Climate change is a major threat to people and our water and food systems. Keeping fossil fuels in the ground to protect a livable climate may be the most important thing we can do to ensure clean water and safe food for everyone in the future. At a time when we should be making the maximum investment possible in renewable energy sources, we are instead being urged to make staggering investments in fossil fuels – including expanded fracking operations and a plethora of related infrastructure projects to transport, store, and export natural gas and oil. This new development would harm the environment and commit us to decades of reliance on fossil fuels. Food & Water Action is working to build political power that will move America OFF fossil fuels. Working at the local, state, and national level, we are cultivating "climate champions" in government and working across the board to initiate an immediate and just transition to 100% clean, renewable energy. Our strategy for banning fracking everywhere in the U.S. involves building momentum at every level: Our field organizers work in communities across the country and with local grassroots groups to help them pass measures, such as bans or resolutions, to protect their communities from fracking. We’re working for bans in states across the country, as well as moratoriums as critical steps towards a complete ban. We also lobby against building new infrastructure projects that support the production or the export of natural gas or oil. We mobilize our supporters to fight new pipelines, export facilities and other projects in their communities and to speak out against federal bills and regulations that encourage more fracking and continued use of dangerous fossil fuels. True energy security will only come when we are able to meet our needs without sacrificing public health, environmental protection and a stable, livable climate

Population(s) Served
Adults

As a 501c4, Food & Water Action can support or oppose political candidates. Through our political advocacy, Food & Water Action seeks to hold elected officials to account, and ultimately vote them out of office if they will not support policies that will protect our food, water and a livable climate. We also work at the local, state and federal level to support political candidates who will protect safe food and clean water, and champion taking bold action to move the United States off of fossil fuels, oppose expanding new infrastructure to support continued use of fossil fuels, and push for policies that move us to 100% clean renewable energy to power our lives and ensure a livable future.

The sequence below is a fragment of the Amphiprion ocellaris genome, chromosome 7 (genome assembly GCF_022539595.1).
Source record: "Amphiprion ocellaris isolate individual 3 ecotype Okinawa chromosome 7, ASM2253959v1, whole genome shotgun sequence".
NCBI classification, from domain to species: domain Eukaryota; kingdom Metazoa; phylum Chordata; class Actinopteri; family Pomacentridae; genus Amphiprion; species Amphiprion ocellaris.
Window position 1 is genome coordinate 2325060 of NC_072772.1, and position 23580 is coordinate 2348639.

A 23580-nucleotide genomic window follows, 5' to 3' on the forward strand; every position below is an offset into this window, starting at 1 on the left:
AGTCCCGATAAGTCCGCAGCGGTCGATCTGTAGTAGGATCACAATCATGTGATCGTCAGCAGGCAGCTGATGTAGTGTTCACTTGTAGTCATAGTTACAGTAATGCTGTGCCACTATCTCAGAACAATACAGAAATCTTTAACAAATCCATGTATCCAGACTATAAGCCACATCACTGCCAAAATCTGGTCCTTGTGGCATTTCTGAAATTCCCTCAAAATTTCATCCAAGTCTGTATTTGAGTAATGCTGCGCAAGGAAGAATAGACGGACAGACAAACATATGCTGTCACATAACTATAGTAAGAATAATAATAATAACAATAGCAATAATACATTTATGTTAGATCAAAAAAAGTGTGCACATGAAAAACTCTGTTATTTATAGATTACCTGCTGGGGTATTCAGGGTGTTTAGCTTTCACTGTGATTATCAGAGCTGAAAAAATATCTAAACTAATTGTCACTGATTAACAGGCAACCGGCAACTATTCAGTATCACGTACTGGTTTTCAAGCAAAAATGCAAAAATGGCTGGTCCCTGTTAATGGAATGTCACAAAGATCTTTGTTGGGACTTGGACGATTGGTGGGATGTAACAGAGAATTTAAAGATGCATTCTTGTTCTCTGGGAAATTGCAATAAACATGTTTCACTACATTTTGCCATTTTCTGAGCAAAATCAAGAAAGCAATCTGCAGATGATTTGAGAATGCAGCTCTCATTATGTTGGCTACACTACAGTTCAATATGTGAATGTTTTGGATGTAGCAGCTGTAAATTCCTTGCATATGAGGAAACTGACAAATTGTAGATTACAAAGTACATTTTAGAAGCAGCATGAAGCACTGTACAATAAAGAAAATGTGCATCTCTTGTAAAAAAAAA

Population(s) Served
Adults
Economically disadvantaged people

Where we work

Our results

SOURCE: Self-reported by organization

How does this organization measure their results? It's a hard question but an important one.

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Totals By Year
Type of Metric

Output - describing our activities and reach

Direction of Success

Increasing

Our Sustainable Development Goals

SOURCE: Self-reported by organization

Learn more about Sustainable Development Goals.

Goals & Strategy

SOURCE: Self-reported by organization

Learn about the organization's key goals, strategies, capabilities, and progress.

Charting impact

Four powerful questions that require reflection about what really matters - results.

Using a combination of advocacy, research, litigation, and grassroots organizing, including supporting or opposing political candidates, Food & Water Action advocates for common sense policies that will result in healthy, safe and sustainably produced food, access to clean water that is managed in the public interest, and a climate that future generations can depend on to live and thrive.
To this end, we educate on these problems and mobilize people to take action for policy solutions that will protect our food, water and livable climate. Through Food & Water Action, we also hold our political officials accountable for their actions. We organize campaigns to: ban fracking and stop new fossil fuel projects; win moratoriums on factory farms and protect food safety protections; and support our public water systems to ensure clean and affordable water for all people as a human right.

Food & Water Action works by aggressively lobbying people and their legislators, supporting political candidates that will make a difference, engaging voters to strengthen our democracy, and grassroots organizing to address threats to our most essential resources. Our work is founded on the understanding that our democracy must work for people, not powerful corporations. In short, Food & Water Action’s work is based on our analysis that it takes a movement of educated and engaged people to overcome the overwhelming power of money in our political system. As a result, our organizing model is based on creating powerful campaigns with people and local groups that are directly impacted by a problem and then developing strategies and tactics to influence decision makers to support (or oppose) a given policy change. We then link these more localized or state campaigns to larger national issues. While all elements of an advocacy campaign are important, grassroots and community organizing is at the heart of all of our work.